OK, so three things. The first is it’s certainly more complicated than I maybe thought starting out, which was that everybody was going to come together and join me in [saying] that this is a bad system. When I went to talk to the people who work in these spaces, be it in Syria during the war, be it in Baltimore on criminal justice reform, they were like, “What are you talking about? No, it’s good that somebody is giving us money because nobody else would have.” It’s fine for me sitting here in Washington, D.C., to [say] we need to redistribute this wealth. I’m making that argument coming from a place of trying to be more supportive of more people, but there are times where I do think that it’s context-specific.

Two, I do think that Soros does understand it on some level because he has called for a wealth tax. I do think there’s some level of recognition, but he has said he kind of played by one set of rules making money and another set of rules in his political or philanthropic life. The way I see it, if you are a large enough financial player, you can make decisions that have political or social repercussions. In my mind, the division is not quite as clear.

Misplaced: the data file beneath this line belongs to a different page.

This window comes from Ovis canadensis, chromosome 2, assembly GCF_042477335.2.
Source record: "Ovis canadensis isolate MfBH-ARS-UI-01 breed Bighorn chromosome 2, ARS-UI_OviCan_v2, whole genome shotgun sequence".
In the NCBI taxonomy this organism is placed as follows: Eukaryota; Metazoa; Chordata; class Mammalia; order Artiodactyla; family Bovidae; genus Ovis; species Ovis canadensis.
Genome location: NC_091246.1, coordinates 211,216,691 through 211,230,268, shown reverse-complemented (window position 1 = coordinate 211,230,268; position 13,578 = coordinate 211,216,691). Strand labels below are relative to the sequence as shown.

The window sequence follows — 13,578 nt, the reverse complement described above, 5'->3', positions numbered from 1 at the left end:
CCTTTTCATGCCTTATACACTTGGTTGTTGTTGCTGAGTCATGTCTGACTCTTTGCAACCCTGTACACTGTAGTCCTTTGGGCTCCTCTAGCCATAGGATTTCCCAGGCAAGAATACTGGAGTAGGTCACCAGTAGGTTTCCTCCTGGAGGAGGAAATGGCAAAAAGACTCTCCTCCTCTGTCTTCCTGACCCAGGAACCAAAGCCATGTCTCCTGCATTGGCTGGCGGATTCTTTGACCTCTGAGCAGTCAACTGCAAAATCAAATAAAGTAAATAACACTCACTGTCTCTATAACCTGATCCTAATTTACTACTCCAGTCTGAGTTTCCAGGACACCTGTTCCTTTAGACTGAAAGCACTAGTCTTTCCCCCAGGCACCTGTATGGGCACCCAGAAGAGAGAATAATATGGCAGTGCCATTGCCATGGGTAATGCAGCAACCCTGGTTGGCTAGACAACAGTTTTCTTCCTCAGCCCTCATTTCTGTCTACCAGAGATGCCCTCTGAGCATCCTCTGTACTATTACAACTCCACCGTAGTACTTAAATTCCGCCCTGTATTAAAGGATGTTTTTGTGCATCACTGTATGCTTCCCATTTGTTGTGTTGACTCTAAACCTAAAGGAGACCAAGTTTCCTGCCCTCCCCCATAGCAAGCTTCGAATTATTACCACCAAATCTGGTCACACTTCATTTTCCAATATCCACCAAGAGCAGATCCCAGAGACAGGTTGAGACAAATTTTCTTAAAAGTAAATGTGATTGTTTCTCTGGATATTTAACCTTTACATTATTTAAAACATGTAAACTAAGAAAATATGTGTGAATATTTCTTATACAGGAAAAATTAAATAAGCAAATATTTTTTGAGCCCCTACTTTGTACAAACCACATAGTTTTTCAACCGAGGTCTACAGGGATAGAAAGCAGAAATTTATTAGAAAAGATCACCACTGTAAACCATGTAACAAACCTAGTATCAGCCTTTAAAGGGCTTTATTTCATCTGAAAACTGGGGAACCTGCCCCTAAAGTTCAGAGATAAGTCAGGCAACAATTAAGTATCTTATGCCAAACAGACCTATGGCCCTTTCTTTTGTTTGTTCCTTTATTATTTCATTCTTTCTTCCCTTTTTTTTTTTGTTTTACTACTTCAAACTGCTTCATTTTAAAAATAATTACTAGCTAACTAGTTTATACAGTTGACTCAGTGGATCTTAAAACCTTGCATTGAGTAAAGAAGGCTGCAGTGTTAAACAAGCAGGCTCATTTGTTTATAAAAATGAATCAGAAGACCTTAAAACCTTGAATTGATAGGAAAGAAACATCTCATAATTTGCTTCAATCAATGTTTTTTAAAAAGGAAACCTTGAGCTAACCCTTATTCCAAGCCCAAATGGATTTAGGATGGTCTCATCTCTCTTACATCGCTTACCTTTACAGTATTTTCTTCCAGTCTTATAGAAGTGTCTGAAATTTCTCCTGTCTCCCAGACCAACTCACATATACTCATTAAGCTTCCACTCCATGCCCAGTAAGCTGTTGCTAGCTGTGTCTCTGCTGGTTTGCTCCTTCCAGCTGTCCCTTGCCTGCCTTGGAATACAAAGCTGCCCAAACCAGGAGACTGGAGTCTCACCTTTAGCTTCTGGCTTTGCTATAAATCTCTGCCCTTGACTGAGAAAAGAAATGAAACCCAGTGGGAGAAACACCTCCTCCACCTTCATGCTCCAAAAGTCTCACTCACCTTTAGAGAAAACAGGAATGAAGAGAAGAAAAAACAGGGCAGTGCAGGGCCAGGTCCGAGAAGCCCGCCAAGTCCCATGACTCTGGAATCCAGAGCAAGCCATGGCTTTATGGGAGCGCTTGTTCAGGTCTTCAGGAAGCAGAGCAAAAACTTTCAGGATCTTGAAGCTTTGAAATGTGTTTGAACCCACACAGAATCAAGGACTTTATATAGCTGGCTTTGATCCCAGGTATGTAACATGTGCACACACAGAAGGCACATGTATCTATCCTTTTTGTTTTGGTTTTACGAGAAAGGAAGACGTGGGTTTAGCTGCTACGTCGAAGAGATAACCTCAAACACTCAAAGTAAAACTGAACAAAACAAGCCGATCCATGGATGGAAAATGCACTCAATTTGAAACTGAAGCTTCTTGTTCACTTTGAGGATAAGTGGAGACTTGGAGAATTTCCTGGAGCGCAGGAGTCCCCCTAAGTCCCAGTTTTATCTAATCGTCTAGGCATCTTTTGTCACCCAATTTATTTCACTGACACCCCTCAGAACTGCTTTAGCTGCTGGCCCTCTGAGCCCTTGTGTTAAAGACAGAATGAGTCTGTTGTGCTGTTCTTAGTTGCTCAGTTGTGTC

And finally, especially when I spoke to people who were maybe a bit older than I was about this paradox, they [said], “but that’s the way it is,” as though I was naive for suggesting that we perhaps not be reliant on billionaire philanthropists. And, to this, I would say, if you look at the start of [Soros’ life], we’re in a world of empires, and now we’re not. And if you look at all the ways in which the world is different from how it was in 1930, it is not impossible to imagine a world — through taxation, through regulation — where we’re less reliant on billionaire philanthropists because people are themselves more empowered and in control to participate in the democratic process without foundations.

George Soros

Soros at the 2016 Concordia Summit in New York City, Sept. 20, 2016. (Riccardo Savi/Getty Images for Concordia Summit)

What do you find to be Soros’ greatest legacy?